Copyright and patents
Nearly everything around you is covered by copyright and patent law, these are laws which have evolved over the last few hundreds years and now create a massive regulatory burden on our society. At some point we need to ask the question: are these laws really accomplishing the purpose they were created for? We’re here to warn you, they’re not.
What is intellectual property?
Intellectual property is a legal concept which refers to creations of the mind for which exclusive rights are recognised. Two primary forms of intellectual property exist:
- Copyright laws create a monopoly over a creative work. Copyright holders have the right to control use and distribution, and to claim moral ownership.
- Patent laws grant monopoly control over the expression of an idea, and rights-holders can prevent others using an idea, or demand fees for licensing it.
These laws were originally intended not only to ensure compensation for the time, energy, and money invested into creation of new ideas and original works, but also to ensure a progressive commons, a cultural centre to our society where everyone has fair access to the latest advances of the sciences, from new inventions and discoveries to access to the latest works in the arts, music, literature and theatre. These laws were enacted hundreds of years ago to increase our access to knowledge, culture, and information while also ensuring a reasonable incentive was there to create and share.
Why is there a problem?
Unfortunately, intense lobbying by the monopoly copyright industry has led to a dramatic expansion in the scope of intellectual property laws, and restrictions are beginning to threaten many human and civil rights. The negative effects that have already been observed in Australia include:
- Australia now has an internet censorship regime which was legislated in 2016 allowing copyright holders to take down entire domain names without any serious consideration of the collateral damage.
- Rights-holders are continuing to demand internet service providers monitor private communications in the name of copyright enforcement, invading personal privacy so they may threaten to disconnect households and families from the internet
- Increases in copyright duration and added restrictions to fair use is stunting cultural growth and causing the permanent loss of creative works through the narrowing of the public domain. No creative works will enter the public domain in Australia until 1 January 2025, and only then if copyright lengths are not extended again by legislators and new supposedly free trade agreements, which has happened many times before.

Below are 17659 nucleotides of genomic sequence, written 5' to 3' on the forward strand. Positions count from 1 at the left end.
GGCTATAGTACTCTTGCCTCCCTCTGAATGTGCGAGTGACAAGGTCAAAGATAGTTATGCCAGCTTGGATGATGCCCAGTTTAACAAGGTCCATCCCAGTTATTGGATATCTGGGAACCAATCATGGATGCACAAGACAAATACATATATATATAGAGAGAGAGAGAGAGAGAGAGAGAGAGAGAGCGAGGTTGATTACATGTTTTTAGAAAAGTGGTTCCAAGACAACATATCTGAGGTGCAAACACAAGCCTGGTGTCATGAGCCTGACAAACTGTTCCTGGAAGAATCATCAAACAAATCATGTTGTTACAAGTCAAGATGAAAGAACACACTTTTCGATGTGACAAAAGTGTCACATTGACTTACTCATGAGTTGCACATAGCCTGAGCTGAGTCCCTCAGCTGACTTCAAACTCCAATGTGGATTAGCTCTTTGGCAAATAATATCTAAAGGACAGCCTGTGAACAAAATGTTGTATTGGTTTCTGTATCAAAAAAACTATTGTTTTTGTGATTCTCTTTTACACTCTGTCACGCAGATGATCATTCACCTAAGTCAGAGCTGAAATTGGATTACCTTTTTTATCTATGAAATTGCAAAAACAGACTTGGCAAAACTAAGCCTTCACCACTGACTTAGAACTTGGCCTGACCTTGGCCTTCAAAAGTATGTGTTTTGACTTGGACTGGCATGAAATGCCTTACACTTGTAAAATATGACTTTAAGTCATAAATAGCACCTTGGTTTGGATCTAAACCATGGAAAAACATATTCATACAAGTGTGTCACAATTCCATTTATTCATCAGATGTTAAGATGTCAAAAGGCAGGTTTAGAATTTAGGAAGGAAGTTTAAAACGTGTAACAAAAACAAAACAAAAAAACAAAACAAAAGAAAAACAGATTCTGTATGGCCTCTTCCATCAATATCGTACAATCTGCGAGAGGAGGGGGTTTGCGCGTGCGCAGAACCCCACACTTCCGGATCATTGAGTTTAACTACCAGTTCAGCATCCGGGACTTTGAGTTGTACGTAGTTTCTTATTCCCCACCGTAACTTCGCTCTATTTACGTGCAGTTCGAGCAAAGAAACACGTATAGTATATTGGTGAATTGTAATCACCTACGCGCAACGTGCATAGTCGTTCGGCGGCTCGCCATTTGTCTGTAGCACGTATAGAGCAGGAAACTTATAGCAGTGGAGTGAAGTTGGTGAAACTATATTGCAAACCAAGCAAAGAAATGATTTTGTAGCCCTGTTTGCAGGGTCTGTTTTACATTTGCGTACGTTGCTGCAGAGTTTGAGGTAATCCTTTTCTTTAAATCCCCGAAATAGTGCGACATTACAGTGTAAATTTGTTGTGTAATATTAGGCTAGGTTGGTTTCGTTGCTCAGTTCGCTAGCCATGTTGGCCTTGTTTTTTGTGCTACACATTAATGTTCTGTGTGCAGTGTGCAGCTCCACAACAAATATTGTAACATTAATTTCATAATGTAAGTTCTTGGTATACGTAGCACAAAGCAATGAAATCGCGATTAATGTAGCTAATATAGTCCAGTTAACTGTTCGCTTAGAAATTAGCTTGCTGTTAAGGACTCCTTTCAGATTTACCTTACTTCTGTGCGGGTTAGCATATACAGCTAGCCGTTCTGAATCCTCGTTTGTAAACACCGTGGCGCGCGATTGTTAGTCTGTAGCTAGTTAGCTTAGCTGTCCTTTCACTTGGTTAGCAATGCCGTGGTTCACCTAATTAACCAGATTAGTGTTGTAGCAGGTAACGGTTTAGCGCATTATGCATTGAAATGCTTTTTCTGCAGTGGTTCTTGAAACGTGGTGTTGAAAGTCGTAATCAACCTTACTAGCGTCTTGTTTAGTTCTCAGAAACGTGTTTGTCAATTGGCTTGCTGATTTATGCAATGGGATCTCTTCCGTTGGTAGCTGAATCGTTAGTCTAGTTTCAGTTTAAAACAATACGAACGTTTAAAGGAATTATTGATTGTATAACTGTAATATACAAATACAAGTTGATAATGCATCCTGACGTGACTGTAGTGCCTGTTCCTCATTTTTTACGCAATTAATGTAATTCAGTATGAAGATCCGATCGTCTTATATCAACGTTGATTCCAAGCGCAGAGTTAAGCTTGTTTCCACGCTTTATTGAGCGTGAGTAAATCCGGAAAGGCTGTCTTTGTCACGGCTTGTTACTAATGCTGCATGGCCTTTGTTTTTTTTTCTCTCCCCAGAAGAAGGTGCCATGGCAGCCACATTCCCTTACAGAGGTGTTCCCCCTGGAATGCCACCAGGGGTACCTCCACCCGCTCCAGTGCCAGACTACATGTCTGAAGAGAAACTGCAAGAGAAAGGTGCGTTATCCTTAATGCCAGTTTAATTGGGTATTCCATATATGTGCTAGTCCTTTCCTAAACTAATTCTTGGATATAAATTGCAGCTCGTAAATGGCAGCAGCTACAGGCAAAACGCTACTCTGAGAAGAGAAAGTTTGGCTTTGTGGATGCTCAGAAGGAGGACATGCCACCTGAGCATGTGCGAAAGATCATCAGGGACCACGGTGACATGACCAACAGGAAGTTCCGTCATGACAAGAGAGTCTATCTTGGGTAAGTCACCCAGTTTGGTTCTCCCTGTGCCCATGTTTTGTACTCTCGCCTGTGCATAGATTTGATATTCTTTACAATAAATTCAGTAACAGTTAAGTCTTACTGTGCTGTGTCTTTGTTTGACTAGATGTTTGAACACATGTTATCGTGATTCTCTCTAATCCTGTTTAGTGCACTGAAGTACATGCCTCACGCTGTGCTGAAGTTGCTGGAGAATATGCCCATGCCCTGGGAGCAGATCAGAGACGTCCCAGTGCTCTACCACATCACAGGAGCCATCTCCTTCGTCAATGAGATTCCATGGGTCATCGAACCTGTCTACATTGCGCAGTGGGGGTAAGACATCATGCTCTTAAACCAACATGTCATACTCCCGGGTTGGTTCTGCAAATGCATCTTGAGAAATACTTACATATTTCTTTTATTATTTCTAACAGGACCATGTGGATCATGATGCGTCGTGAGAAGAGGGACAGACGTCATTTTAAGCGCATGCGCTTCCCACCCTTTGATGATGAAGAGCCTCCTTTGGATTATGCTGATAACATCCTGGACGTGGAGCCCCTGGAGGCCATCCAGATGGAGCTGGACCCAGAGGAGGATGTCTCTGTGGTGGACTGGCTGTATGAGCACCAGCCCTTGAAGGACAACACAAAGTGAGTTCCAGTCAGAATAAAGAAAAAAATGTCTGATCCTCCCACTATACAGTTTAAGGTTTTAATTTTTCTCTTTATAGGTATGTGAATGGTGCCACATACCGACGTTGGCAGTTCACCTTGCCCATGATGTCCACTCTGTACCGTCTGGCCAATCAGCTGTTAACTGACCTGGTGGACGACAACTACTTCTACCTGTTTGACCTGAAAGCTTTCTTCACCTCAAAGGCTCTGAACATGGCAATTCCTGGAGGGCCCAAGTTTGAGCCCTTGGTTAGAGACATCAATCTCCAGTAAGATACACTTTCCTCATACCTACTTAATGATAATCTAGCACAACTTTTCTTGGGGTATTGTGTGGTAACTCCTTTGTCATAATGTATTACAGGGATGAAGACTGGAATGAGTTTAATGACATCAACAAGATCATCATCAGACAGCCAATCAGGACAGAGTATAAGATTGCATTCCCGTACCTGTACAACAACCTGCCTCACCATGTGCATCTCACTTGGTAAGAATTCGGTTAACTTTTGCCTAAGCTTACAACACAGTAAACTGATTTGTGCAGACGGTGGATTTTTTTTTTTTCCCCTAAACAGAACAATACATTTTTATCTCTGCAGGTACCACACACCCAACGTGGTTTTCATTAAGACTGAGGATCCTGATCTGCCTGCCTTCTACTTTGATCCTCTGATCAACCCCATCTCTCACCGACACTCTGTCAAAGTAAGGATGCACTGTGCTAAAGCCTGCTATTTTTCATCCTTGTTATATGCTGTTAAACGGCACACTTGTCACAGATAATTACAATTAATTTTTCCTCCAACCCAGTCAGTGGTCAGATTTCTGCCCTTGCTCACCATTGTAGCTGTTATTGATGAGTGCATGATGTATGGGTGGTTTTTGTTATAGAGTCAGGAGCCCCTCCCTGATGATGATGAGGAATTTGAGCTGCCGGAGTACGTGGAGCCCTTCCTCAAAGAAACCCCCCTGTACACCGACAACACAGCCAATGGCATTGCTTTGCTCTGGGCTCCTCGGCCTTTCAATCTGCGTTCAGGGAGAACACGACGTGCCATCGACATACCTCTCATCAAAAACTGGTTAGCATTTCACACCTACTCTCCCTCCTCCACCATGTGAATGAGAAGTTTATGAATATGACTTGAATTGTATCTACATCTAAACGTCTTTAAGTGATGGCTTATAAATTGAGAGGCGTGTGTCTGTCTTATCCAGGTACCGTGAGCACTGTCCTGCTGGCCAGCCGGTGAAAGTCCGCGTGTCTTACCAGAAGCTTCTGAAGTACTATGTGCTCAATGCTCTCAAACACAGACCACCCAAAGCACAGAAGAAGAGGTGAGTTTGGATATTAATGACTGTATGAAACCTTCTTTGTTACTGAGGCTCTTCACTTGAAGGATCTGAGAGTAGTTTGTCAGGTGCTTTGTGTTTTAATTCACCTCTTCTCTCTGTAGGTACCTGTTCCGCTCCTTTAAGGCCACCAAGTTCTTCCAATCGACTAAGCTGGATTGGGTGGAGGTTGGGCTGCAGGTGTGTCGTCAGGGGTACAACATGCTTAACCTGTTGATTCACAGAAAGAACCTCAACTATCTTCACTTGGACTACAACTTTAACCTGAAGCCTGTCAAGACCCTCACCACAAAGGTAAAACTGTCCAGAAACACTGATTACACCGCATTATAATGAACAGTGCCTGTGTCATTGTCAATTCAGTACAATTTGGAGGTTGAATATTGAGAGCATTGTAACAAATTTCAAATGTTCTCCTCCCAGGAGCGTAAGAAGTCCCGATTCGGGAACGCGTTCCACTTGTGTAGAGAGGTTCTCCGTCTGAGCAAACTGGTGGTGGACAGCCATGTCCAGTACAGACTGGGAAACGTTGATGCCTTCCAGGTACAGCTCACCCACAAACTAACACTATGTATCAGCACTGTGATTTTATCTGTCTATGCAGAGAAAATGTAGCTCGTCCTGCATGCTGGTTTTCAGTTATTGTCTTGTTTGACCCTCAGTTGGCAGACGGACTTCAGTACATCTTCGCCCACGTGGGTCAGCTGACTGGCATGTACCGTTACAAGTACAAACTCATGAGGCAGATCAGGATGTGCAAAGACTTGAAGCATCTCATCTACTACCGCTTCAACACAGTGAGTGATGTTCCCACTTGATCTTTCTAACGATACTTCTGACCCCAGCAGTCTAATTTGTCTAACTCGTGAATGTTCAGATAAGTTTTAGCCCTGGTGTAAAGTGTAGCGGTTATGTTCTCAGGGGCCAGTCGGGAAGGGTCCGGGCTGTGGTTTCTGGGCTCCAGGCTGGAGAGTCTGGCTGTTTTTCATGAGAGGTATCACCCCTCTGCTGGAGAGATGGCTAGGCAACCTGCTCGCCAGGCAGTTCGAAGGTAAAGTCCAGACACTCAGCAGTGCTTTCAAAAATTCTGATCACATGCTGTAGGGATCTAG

- Gene patents ensure private interests are valued over medical research, and enable the imposition of huge costs on sick and dying patients.
The worst example is where intellectual property laws have become a threat to life itself, where drug patent holders use their monopolies rights to demand unaffordable prices for AIDS and cancer treatments, particularly affecting poorer countries, but also the Australian budget through the Pharmaceutical Benefits Scheme.
Putting the balance back in intellectual property law
The creators of this world have lost their rights to middlemen, the publishers and distributors (which we call the copyright industry), while fair and reasonable access to culture has fallen heavily against the public. We are all being denied fair access to the cultural and scientific works of our age. Successful intellectual property laws will allow society to progress, and basic rights to endure, while adequately protecting inventors and creators. Currently most creators aren’t getting rich off of their endeavours, although a lot of middlemen rights-holders are, it’s time for reform and that is what the Pirate Party is here to do.
Protecting culture and creators
Protection of artists and creators is paramount, as they are the only legitimate beneficiaries of copyright. Changes to copyright have for a long time negatively impacted on creators, as draconian enforcement has caused the general public to lose respect for copyright laws. The Pirate Party supports the decriminalisation of all non-commercial file-sharing and similar practices, as the sharing of culture is an innate human behaviour. For further detail on how file-sharing and respecting creators can be balanced, please see Artists and the Internet (link).
Pirate Party Australia suggests copyright duration should be contained to around 15 years, as this is calculated to be the optimal term to drive maximum creative endeavour. Fair use needs to be protected and creative remixing and reuse of existing content must be allowed.
A patent law to drive innovation
Patent duration and scope needs re-alignment to the fit the reality of the modern world, such as explicit protections for public research, and requirements that patent litigants demonstrate active use of patents as grounds for their legal defence. First principles of patent law (which ban patents on products of nature) should be observed, and patents on organisms and genes overturned. We also support the replacement of pharmaceutical patents with less harmful incentives to engage in pharmaceutical research. The intention is to ensure the rights of the public are balanced with those inventors without whom innovation would stall.